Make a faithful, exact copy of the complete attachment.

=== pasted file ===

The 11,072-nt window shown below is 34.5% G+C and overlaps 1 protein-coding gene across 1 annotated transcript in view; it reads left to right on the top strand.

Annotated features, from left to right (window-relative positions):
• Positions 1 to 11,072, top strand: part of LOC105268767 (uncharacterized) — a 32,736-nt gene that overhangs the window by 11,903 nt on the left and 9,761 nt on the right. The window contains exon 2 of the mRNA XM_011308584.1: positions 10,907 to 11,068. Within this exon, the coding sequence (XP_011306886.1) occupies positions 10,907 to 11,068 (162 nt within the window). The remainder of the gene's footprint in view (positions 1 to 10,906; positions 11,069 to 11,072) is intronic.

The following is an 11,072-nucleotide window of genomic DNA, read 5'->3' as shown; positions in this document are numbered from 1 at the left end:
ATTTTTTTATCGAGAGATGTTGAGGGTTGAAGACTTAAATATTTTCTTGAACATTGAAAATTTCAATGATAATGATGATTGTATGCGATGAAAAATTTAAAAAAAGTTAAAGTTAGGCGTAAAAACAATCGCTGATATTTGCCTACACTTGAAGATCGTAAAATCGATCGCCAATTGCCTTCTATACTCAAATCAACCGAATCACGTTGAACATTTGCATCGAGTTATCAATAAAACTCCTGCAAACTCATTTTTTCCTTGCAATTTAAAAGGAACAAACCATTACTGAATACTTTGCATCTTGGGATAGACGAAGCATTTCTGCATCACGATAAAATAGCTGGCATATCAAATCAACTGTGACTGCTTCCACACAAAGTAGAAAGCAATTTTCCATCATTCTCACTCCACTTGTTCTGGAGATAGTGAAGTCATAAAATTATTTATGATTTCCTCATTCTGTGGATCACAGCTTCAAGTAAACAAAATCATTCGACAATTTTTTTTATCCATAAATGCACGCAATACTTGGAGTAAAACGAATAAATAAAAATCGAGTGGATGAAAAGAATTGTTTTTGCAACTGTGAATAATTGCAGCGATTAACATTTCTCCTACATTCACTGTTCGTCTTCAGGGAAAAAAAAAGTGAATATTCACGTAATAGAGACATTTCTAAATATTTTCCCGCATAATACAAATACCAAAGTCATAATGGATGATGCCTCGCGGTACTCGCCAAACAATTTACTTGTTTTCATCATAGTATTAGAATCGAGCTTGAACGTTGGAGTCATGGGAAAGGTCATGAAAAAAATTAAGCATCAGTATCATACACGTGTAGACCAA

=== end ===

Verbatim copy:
The 11,072-nt window shown below is 34.5% G+C and overlaps 1 protein-coding gene across 1 annotated transcript in view; it reads left to right on the top strand.

Annotated features, from left to right (window-relative positions):
• Positions 1 to 11,072, top strand: part of LOC105268767 (uncharacterized) — a 32,736-nt gene that overhangs the window by 11,903 nt on the left and 9,761 nt on the right. The window contains exon 2 of the mRNA XM_011308584.1: positions 10,907 to 11,068. Within this exon, the coding sequence (XP_011306886.1) occupies positions 10,907 to 11,068 (162 nt within the window). The remainder of the gene's footprint in view (positions 1 to 10,906; positions 11,069 to 11,072) is intronic.

The following is an 11,072-nucleotide window of genomic DNA, read 5'->3' as shown; positions in this document are numbered from 1 at the left end:
ATTTTTTTATCGAGAGATGTTGAGGGTTGAAGACTTAAATATTTTCTTGAACATTGAAAATTTCAATGATAATGATGATTGTATGCGATGAAAAATTTAAAAAAAGTTAAAGTTAGGCGTAAAAACAATCGCTGATATTTGCCTACACTTGAAGATCGTAAAATCGATCGCCAATTGCCTTCTATACTCAAATCAACCGAATCACGTTGAACATTTGCATCGAGTTATCAATAAAACTCCTGCAAACTCATTTTTTCCTTGCAATTTAAAAGGAACAAACCATTACTGAATACTTTGCATCTTGGGATAGACGAAGCATTTCTGCATCACGATAAAATAGCTGGCATATCAAATCAACTGTGACTGCTTCCACACAAAGTAGAAAGCAATTTTCCATCATTCTCACTCCACTTGTTCTGGAGATAGTGAAGTCATAAAATTATTTATGATTTCCTCATTCTGTGGATCACAGCTTCAAGTAAACAAAATCATTCGACAATTTTTTTTATCCATAAATGCACGCAATACTTGGAGTAAAACGAATAAATAAAAATCGAGTGGATGAAAAGAATTGTTTTTGCAACTGTGAATAATTGCAGCGATTAACATTTCTCCTACATTCACTGTTCGTCTTCAGGGAAAAAAAAAGTGAATATTCACGTAATAGAGACATTTCTAAATATTTTCCCGCATAATACAAATACCAAAGTCATAATGGATGATGCCTCGCGGTACTCGCCAAACAATTTACTTGTTTTCATCATAGTATTAGAATCGAGCTTGAACGTTGGAGTCATGGGAAAGGTCATGAAAAAAATTAAGCATCAGTATCATACACGTGTAGACCAA